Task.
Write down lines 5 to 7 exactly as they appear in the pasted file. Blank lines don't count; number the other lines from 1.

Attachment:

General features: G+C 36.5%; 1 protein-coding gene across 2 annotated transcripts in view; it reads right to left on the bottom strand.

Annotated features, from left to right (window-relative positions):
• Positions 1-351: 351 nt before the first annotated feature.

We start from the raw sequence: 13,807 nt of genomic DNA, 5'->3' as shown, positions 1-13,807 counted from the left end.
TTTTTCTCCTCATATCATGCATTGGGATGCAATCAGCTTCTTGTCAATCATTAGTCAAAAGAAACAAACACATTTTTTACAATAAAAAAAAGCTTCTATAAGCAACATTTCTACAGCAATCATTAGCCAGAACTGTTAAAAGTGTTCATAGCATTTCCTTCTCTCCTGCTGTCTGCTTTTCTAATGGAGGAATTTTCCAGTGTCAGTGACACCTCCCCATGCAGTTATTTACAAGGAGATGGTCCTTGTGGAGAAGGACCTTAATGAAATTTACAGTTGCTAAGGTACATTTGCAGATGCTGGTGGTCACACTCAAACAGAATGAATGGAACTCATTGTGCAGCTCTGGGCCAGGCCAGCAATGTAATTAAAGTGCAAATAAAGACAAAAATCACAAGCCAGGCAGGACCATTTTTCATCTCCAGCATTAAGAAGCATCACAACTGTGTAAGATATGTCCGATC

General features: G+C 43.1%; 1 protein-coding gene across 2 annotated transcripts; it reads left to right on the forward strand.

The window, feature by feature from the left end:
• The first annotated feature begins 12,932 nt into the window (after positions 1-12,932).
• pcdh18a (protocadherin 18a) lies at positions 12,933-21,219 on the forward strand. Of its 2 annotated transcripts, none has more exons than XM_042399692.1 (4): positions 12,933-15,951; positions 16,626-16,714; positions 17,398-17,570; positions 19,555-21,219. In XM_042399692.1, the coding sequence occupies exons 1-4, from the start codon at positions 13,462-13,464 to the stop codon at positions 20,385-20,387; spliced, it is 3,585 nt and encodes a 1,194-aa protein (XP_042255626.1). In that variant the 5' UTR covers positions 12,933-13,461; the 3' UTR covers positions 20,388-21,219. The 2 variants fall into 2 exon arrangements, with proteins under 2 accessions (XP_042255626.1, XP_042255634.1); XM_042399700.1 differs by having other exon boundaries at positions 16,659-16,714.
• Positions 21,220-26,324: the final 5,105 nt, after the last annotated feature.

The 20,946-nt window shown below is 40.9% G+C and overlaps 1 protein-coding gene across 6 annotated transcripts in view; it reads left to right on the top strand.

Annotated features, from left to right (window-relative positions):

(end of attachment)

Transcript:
TTTTTCTCCTCATATCATGCATTGGGATGCAATCAGCTTCTTGTCAATCATTAGTCAAAAGAAACAAACACATTTTTTACAATAAAAAAAAGCTTCTATAAGCAACATTTCTACAGCAATCATTAGCCAGAACTGTTAAAAGTGTTCATAGCATTTCCTTCTCTCCTGCTGTCTGCTTTTCTAATGGAGGAATTTTCCAGTGTCAGTGACACCTCCCCATGCAGTTATTTACAAGGAGATGGTCCTTGTGGAGAAGGACCTTAATGAAATTTACAGTTGCTAAGGTACATTTGCAGATGCTGGTGGTCACACTCAAACAGAATGAATGGAACTCATTGTGCAGCTCTGGGCCAGGCCAGCAATGTAATTAAAGTGCAAATAAAGACAAAAATCACAAGCCAGGCAGGACCATTTTTCATCTCCAGCATTAAGAAGCATCACAACTGTGTAAGATATGTCCGATC

General features: G+C 43.1%; 1 protein-coding gene across 2 annotated transcripts; it reads left to right on the forward strand.

The window, feature by feature from the left end: